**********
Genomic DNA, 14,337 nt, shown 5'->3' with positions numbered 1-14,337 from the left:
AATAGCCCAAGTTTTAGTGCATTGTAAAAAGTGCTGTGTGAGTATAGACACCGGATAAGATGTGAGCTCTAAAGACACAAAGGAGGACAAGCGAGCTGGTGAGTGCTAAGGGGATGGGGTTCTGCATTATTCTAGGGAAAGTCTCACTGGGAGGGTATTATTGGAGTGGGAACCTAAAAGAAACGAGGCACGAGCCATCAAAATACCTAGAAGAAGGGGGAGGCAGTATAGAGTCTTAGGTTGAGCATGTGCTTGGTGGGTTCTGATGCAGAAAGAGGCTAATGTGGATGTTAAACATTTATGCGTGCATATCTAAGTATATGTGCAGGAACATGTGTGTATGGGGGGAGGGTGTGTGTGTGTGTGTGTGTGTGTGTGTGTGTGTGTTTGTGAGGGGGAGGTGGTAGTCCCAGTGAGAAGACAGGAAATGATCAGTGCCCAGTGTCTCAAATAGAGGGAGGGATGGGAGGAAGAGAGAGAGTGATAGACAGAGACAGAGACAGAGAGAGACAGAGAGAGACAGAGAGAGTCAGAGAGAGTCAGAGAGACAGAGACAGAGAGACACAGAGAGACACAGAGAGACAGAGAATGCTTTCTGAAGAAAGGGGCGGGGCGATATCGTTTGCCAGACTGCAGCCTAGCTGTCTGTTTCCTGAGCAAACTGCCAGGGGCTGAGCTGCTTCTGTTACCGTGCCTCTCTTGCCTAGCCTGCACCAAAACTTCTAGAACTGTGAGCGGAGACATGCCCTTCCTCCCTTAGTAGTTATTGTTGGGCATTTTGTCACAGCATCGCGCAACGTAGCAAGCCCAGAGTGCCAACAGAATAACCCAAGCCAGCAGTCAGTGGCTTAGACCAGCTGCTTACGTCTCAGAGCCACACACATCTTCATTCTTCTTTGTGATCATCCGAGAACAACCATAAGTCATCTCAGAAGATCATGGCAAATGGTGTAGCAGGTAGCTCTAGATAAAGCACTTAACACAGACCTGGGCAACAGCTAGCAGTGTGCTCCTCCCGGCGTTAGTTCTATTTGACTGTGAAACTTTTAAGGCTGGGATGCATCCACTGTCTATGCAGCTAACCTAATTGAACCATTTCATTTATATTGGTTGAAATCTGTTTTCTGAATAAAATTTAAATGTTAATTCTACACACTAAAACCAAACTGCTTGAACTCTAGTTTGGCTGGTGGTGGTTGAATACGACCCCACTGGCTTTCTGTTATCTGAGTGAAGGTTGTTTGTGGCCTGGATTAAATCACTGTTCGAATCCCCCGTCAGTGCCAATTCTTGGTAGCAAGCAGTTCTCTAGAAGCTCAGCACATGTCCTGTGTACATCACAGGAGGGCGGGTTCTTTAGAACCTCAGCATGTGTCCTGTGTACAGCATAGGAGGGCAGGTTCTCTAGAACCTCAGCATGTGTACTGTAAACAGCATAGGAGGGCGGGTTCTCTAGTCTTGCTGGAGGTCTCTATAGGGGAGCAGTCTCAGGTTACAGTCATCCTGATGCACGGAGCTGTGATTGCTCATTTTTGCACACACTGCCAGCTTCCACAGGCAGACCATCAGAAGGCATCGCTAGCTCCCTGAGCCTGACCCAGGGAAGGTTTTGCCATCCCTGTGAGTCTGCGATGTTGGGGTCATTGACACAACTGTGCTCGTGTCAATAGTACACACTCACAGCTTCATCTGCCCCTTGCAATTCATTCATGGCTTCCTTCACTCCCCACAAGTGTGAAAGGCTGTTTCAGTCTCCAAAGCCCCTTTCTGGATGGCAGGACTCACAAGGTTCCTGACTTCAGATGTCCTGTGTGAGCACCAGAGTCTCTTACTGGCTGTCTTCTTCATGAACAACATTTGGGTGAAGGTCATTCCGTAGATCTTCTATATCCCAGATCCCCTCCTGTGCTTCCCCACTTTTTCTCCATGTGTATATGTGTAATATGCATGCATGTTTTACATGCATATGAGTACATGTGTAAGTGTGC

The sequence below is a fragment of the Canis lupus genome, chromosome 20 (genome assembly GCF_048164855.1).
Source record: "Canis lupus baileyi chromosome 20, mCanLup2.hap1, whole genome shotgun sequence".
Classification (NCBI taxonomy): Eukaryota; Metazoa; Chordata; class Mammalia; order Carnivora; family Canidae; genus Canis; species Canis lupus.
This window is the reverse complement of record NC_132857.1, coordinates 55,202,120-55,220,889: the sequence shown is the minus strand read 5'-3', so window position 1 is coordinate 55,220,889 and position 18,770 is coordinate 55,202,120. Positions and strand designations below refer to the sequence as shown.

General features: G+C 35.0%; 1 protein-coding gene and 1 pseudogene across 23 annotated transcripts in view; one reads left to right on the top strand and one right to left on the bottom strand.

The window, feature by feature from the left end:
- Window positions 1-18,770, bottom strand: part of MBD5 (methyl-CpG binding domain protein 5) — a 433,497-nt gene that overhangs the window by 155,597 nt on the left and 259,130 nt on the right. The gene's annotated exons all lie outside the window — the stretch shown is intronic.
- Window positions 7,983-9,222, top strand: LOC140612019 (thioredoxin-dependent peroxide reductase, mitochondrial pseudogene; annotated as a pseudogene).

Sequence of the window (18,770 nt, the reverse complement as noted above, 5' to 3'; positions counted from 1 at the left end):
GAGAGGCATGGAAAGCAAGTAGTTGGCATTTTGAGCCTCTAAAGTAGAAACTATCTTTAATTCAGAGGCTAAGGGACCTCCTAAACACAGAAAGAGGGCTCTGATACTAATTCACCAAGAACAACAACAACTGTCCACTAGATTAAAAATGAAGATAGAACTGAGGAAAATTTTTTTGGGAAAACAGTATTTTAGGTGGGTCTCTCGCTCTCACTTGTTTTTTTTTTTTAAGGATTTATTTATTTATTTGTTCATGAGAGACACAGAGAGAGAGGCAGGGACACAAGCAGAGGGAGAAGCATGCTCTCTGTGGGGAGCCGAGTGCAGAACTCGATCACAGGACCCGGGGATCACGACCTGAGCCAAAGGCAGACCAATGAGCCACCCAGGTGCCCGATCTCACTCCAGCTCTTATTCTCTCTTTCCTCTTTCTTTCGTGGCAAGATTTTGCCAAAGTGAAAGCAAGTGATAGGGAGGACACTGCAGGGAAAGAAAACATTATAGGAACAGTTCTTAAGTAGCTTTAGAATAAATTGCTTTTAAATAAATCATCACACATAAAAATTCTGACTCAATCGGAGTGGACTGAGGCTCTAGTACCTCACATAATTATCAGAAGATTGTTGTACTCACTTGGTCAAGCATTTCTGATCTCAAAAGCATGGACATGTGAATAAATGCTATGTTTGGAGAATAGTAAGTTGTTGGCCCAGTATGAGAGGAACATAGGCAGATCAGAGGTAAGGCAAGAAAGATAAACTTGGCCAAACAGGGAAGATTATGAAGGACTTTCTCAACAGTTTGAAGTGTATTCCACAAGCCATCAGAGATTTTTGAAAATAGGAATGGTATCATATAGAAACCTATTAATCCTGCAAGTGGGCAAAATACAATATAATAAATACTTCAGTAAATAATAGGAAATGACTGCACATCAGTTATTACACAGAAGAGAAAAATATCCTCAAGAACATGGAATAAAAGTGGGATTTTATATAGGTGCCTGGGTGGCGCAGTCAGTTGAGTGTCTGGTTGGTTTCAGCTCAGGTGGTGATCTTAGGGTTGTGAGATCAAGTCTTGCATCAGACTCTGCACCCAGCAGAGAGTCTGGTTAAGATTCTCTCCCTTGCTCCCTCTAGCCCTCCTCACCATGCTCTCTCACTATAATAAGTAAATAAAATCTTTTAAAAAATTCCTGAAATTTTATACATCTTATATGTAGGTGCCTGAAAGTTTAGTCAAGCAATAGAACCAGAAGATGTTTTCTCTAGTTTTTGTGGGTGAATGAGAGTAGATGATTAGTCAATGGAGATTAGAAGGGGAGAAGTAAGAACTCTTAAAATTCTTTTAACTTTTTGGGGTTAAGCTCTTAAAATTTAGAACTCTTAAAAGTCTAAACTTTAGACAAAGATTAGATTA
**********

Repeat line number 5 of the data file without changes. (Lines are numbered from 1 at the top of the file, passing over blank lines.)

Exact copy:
Classification (NCBI taxonomy): Eukaryota; Metazoa; Chordata; class Mammalia; order Carnivora; family Canidae; genus Canis; species Canis lupus.